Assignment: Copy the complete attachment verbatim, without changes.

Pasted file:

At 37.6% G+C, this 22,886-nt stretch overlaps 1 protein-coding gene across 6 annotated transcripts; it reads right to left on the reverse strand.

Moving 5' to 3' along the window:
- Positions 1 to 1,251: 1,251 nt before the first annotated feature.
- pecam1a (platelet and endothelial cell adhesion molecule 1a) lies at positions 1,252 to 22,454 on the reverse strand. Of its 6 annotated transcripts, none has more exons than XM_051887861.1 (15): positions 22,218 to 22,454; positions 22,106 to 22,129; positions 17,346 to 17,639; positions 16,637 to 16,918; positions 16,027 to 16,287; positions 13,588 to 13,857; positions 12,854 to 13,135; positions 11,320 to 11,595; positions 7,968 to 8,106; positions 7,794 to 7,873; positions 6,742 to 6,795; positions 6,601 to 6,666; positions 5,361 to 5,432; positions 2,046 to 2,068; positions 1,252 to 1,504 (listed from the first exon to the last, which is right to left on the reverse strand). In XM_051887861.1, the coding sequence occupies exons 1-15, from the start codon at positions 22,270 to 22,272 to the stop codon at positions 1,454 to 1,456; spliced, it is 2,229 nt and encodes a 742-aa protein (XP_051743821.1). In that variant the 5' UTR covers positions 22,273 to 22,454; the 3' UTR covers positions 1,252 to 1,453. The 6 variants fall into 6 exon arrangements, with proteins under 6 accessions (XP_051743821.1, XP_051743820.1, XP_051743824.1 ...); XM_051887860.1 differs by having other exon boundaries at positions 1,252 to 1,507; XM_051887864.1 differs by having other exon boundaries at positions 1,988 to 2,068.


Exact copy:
At 37.6% G+C, this 22,886-nt stretch overlaps 1 protein-coding gene across 6 annotated transcripts; it reads right to left on the reverse strand.

Moving 5' to 3' along the window:
- Positions 1 to 1,251: 1,251 nt before the first annotated feature.
- pecam1a (platelet and endothelial cell adhesion molecule 1a) lies at positions 1,252 to 22,454 on the reverse strand. Of its 6 annotated transcripts, none has more exons than XM_051887861.1 (15): positions 22,218 to 22,454; positions 22,106 to 22,129; positions 17,346 to 17,639; positions 16,637 to 16,918; positions 16,027 to 16,287; positions 13,588 to 13,857; positions 12,854 to 13,135; positions 11,320 to 11,595; positions 7,968 to 8,106; positions 7,794 to 7,873; positions 6,742 to 6,795; positions 6,601 to 6,666; positions 5,361 to 5,432; positions 2,046 to 2,068; positions 1,252 to 1,504 (listed from the first exon to the last, which is right to left on the reverse strand). In XM_051887861.1, the coding sequence occupies exons 1-15, from the start codon at positions 22,270 to 22,272 to the stop codon at positions 1,454 to 1,456; spliced, it is 2,229 nt and encodes a 742-aa protein (XP_051743821.1). In that variant the 5' UTR covers positions 22,273 to 22,454; the 3' UTR covers positions 1,252 to 1,453. The 6 variants fall into 6 exon arrangements, with proteins under 6 accessions (XP_051743821.1, XP_051743820.1, XP_051743824.1 ...); XM_051887860.1 differs by having other exon boundaries at positions 1,252 to 1,507; XM_051887864.1 differs by having other exon boundaries at positions 1,988 to 2,068.